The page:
..Tax and Fiscal Issues in the Constitution, Morris (1)
For some founding fathers, monetary issues were all that mattered.
Westphalia: Church Politics Adjusts Boundaries, Then Everything Changes
In 1648, the Treaty of Westphalia created the modern nation-state.
The Constitution does not prohibit paper money, as a glance inside almost any wallet will demonstrate. Although counterfeiting was a common problem in early America because of the primitive state of 18th-century printing, and the problems of inflation were commonly confused with the use of paper money, the Colonial merchant class mostly knew better. Paper money was a term of art for inflation, mostly evidenced by shortages and price controls, escalating prices and hoarding of goods. The Nobel economist Milton Friedman was succinct: "Always and everywhere, inflation is a monetary problem." Friedman was cute and brief, but he might have been slightly more clear. Governments control the money supply, mostly by borrowing to delay paying for their own spending. Inflation is not caused by paper money, or banks, or price controls. It is caused by governments spending borrowed money, thus increasing the money supply faster than the goods money can buy.
America may not have had any hard money, and many people were having a difficult financial time of it, but in Morris's view, America was rich. America had rivers and forests, farms and factories, immigrants pouring in, and a prosperous energetic people already here. Even today, it is impossible to estimate what all that is worth, especially during periodic bank panics when everything seems worth a great deal less. A creditor wants to get his money back, so he will only loan appreciably less than he thinks the collateral is worth; a nation's real worth is therefore considerably greater than creditors collectively will lend. The creditors, unfortunately, don't really know what the nation is worth, either, and they have learned not to believe a word of what a debtor tells them. A nation's credit is estimated by the creditor community, and the one thing they know for certain is whether the nation has a history of paying its bills. A debtor may walk around in rags, or his wife may wear diamonds. The lender ignores all that; the question is does he pay his bills, promptly and in full. If he does that, he will have credit, and if he doesn't, he hasn't a dime of credit. What's America worth, according to that standard? About twice what the creditor is willing to lend him, and even that is a guess. It's why shop owners drive Cadillacs and investment bankers marry movie stars; and recently, why everyone had an inflated mortgage. Finally, it's why Alexander Hamilton wanted to buy up the war debts of the state governments, and pay off the worthless Continental currency. William Bingham may well have got rich speculating on Continental currency, but who cares. It's a cost of doing business, ultimately designed to assure you of ample credit.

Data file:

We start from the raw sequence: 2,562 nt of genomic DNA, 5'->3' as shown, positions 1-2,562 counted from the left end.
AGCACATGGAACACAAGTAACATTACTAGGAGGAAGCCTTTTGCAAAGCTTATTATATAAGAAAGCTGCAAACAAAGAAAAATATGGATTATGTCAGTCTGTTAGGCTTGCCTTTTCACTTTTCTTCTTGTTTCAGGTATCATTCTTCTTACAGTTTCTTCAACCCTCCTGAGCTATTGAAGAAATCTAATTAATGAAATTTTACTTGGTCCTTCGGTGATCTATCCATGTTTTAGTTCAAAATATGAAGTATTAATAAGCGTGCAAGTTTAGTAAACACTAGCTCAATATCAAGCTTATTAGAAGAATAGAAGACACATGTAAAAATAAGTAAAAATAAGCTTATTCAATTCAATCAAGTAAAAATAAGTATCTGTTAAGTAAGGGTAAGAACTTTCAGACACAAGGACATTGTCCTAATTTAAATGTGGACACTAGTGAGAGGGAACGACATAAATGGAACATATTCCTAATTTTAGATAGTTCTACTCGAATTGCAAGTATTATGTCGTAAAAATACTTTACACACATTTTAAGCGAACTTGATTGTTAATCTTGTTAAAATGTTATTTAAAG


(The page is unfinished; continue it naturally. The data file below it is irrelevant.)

Under the circumstances, it is sometimes difficult to understand why Morris was so moderate in his demands for clauses in the Constitution. He certainly did insist on the federal unlimited taxing power, which did in effect pledge the entire credit of the United States in the repayment of its debts, right down to the last shoe-button. And he was thwarted in even his own ability to make the four (Pennsylvania, North America, First and Second) national banks permanent. In general, however, Morris and Hamilton relied on the private sector and on legislation, rather than seek the sovereign level of federal power in the Constitutional Convention. When you recall those bullets whizzing around at Fort Wilson and at Yorktown, this level of self-restraint is rather remarkable.